10 best pop-punk songs that mention dogs
Everybody loves dogs, and our favorite pop-punk bands are no exception. Whether they pay tribute to man’s best friend overtly or slip in a few subtle references, pop-punk artists are notorious for loving on pups more than everyone else. Here are 10 tracks that mention our furry counterparts. Can't get enough? We have you covered. Check out our online store for pup punk merch!
“Not Every Dog Goes To Heaven (National Lampoon’s Vacation)” - Mark Hoppus (blink-182)
To this day, blink-182 will never be dubbed as a band who exactly “love dogs.” With a track such as “Fuck A Dog,” it is easy to disregard the band’s love for our best friends. We don’t know who decided to go out on a limb and reach out to Mark Hoppus to be a part of the compilation album Dog Songs, but we give them major props because this song is brilliant. Created to help dogs affected by Hurricane Harvey, Hoppus wrote and released this solo song about Dinky, the world’s nastiest pooch in National Lampoon’s Vacation. Released in 2017, the money raised by the compilation album went toward the American Society for the Prevention of Cruelty to Animals. Sure, Hoppus’ track is still a little brutal, but at least it’s going to a good cause.
“I’ve Given Up On You” - Real Friends
We have all been down in the dumps, but in the end, you only need one friend to get you through it. For the Tinley Park pop-punk band Real Friends, that friend is their dog. The line, “Lately, my dog’s the only one around that listens to my problems” is a true testament of a dog’s loyalty. While your pup may not understand a word you’re saying, you know he will always lend you a furry shoulder to cry on.
“Constant Headache” - Joyce Manor
A popular conspiracy theory has arisen from these Californian pop punkers. Many fans believe that “Constant Headache” was written from the perspective of a dog, and we can totally see it. Of course, Joyce Manor neither confirmed or refuted the claims, but we like the song a million times more if this is the case—not that we didn’t love it before. Give it a listen and decide for yourself.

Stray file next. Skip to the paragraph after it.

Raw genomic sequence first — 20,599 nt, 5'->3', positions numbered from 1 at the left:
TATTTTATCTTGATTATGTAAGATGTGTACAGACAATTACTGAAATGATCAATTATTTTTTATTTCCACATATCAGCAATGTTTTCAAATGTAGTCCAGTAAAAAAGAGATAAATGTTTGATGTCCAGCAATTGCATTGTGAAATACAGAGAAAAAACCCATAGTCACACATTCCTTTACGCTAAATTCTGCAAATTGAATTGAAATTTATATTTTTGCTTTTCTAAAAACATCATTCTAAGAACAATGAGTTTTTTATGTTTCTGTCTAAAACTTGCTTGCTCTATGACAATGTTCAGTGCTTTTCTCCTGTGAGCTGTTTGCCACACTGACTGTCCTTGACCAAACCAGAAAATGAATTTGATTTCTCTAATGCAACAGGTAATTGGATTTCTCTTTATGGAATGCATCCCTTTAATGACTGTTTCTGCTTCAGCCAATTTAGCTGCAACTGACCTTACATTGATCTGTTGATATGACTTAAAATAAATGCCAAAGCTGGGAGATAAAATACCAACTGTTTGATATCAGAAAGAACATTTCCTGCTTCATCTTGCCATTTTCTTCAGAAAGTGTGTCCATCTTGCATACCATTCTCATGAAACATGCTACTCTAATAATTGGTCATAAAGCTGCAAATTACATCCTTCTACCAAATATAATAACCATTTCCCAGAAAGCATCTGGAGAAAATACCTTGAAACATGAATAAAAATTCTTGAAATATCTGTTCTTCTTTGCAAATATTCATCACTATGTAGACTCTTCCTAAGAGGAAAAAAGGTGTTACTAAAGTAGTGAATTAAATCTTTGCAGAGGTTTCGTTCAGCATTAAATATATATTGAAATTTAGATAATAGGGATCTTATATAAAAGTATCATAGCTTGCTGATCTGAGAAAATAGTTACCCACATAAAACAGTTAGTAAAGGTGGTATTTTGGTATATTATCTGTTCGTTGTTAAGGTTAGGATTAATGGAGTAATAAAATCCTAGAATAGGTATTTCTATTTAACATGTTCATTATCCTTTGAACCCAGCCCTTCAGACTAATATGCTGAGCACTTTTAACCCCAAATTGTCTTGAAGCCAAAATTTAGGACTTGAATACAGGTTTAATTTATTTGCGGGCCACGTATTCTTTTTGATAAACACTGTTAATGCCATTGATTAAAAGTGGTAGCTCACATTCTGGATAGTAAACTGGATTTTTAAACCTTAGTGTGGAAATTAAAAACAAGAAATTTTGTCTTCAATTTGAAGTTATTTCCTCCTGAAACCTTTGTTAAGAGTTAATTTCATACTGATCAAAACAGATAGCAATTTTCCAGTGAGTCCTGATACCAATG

“Wondering” - Good Charlotte
Written about the band’s dog, Cash, “Wondering” is another ode to man’s best friend. Obedient, kind and always willing to please, it is no question that Good Charlotte’s pup has helped them through some tough times. While the song is commonly mistaken to be about a girl, Good Charlotte promise that it was Cash who was their rock. We aren’t crying, you’re crying. Fun fact: “The Day That I Die” also mentions the dog.
“Brass Ring” - Tigers Jaw
From their latest album spin, Tigers Jaw use vibrant lyricism to portray the image of a “dog chasing its tail.” Associating the image with anxiety and sleepless nights, dog imagery is a common ploy in many pop-punk lyrics; however, the Scranton band does it so well. While this song may not be about any specific pup, the image itself is enough to make us receive the message loud and clear.
“Vacation Bible School” - Tiny Moving Parts
A pet wolf and a dog are basically the same thing, right? This one isn’t so kind to our furry friends, either, but with its beautiful guitar work and vibing bass lines, it was impossible not to include.
“My Wena” - Bowling For Soup
For this interesting, dual-meaning track, Bowling For Soup draw parallels between an innocent dog and well, you know…
“All That I’ve Got” - The Used
During the week of recording their second album In Love And Death, the Used’s Bert McCracken’s dog passed away. McCracken was booked on a flight that didn’t allow passengers to take their dogs, and one of his friends was supposed to bring the small dog to him a few days later. Unfortunately, the dog was hit by a car the very next day. To help cope, McCracken wrote the track about his beloved David Bowie. McCracken himself has confirmed the rumors saying, “It was one of the most hardcore things that had happened to me up to that point in my life.”
“Willie (For Howard)” - The World Is A Beautiful Place & I Am No Longer Afraid To Die
It’s hard to overlook the dog symbolism in this track. Tying concepts of age and death to the experiences of an old dog, “Willie (For Howard)” is a slow, dying ode that is enough to send a few tears down your cheek.
“Housebroken” - The Hotelier
“Housebroken” is far deeper than what its title suggests. Equating an abusive household to animal neglect, the Hotelier exemplify the ugly truth that many children face every day. The track has also been thought to be synonymous with anarchy and rebellion; however, we think the tune has a much darker connotation.